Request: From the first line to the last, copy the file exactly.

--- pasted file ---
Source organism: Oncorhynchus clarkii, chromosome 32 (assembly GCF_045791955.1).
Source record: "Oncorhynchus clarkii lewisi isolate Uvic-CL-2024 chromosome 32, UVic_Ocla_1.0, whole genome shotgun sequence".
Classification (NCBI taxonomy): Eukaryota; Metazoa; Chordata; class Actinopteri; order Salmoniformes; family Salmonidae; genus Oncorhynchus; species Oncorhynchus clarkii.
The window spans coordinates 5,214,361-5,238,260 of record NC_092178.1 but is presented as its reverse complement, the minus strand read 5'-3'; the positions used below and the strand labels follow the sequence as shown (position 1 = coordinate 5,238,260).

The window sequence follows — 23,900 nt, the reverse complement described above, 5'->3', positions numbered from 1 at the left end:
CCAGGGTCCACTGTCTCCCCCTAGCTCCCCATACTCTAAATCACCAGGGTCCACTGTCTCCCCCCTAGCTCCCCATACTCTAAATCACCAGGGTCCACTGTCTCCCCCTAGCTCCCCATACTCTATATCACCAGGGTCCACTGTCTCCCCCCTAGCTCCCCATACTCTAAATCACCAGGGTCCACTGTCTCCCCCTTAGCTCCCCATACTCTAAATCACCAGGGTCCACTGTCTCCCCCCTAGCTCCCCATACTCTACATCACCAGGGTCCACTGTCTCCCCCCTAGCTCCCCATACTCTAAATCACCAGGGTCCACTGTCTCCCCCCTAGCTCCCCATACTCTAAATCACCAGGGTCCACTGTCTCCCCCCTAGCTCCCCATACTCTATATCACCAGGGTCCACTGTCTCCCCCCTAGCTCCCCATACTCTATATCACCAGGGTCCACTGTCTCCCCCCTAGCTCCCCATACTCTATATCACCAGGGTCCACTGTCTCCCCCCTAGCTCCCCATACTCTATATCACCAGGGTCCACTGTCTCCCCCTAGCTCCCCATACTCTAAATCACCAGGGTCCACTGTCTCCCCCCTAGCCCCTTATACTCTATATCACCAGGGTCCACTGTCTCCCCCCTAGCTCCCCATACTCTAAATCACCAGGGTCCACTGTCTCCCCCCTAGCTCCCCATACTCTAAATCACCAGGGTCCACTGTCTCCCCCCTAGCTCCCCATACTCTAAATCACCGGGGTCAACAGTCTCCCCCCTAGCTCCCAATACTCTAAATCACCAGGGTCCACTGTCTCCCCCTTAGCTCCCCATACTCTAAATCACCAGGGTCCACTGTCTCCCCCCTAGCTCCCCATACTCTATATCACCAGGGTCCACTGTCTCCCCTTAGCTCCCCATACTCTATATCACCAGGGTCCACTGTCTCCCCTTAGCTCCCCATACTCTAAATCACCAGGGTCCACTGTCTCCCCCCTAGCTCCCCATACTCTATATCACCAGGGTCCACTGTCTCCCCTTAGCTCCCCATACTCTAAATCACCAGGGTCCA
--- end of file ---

Source organism: Oncorhynchus clarkii, chromosome 32 (assembly GCF_045791955.1).
Source record: "Oncorhynchus clarkii lewisi isolate Uvic-CL-2024 chromosome 32, UVic_Ocla_1.0, whole genome shotgun sequence".
Classification (NCBI taxonomy): Eukaryota; Metazoa; Chordata; class Actinopteri; order Salmoniformes; family Salmonidae; genus Oncorhynchus; species Oncorhynchus clarkii.
The window spans coordinates 5,214,361-5,238,260 of record NC_092178.1 but is presented as its reverse complement, the minus strand read 5'-3'; the positions used below and the strand labels follow the sequence as shown (position 1 = coordinate 5,238,260).

The window sequence follows — 23,900 nt, the reverse complement described above, 5'->3', positions numbered from 1 at the left end:
CCAGGGTCCACTGTCTCCCCCTAGCTCCCCATACTCTAAATCACCAGGGTCCACTGTCTCCCCCCTAGCTCCCCATACTCTAAATCACCAGGGTCCACTGTCTCCCCCTAGCTCCCCATACTCTATATCACCAGGGTCCACTGTCTCCCCCCTAGCTCCCCATACTCTAAATCACCAGGGTCCACTGTCTCCCCCTTAGCTCCCCATACTCTAAATCACCAGGGTCCACTGTCTCCCCCCTAGCTCCCCATACTCTACATCACCAGGGTCCACTGTCTCCCCCCTAGCTCCCCATACTCTAAATCACCAGGGTCCACTGTCTCCCCCCTAGCTCCCCATACTCTAAATCACCAGGGTCCACTGTCTCCCCCCTAGCTCCCCATACTCTATATCACCAGGGTCCACTGTCTCCCCCCTAGCTCCCCATACTCTATATCACCAGGGTCCACTGTCTCCCCCCTAGCTCCCCATACTCTATATCACCAGGGTCCACTGTCTCCCCCCTAGCTCCCCATACTCTATATCACCAGGGTCCACTGTCTCCCCCTAGCTCCCCATACTCTAAATCACCAGGGTCCACTGTCTCCCCCCTAGCCCCTTATACTCTATATCACCAGGGTCCACTGTCTCCCCCCTAGCTCCCCATACTCTAAATCACCAGGGTCCACTGTCTCCCCCCTAGCTCCCCATACTCTAAATCACCAGGGTCCACTGTCTCCCCCCTAGCTCCCCATACTCTAAATCACCGGGGTCAACAGTCTCCCCCCTAGCTCCCAATACTCTAAATCACCAGGGTCCACTGTCTCCCCCTTAGCTCCCCATACTCTAAATCACCAGGGTCCACTGTCTCCCCCCTAGCTCCCCATACTCTATATCACCAGGGTCCACTGTCTCCCCTTAGCTCCCCATACTCTATATCACCAGGGTCCACTGTCTCCCCTTAGCTCCCCATACTCTAAATCACCAGGGTCCACTGTCTCCCCCCTAGCTCCCCATACTCTATATCACCAGGGTCCACTGTCTCCCCTTAGCTCCCCATACTCTAAATCACCAGGGTCCA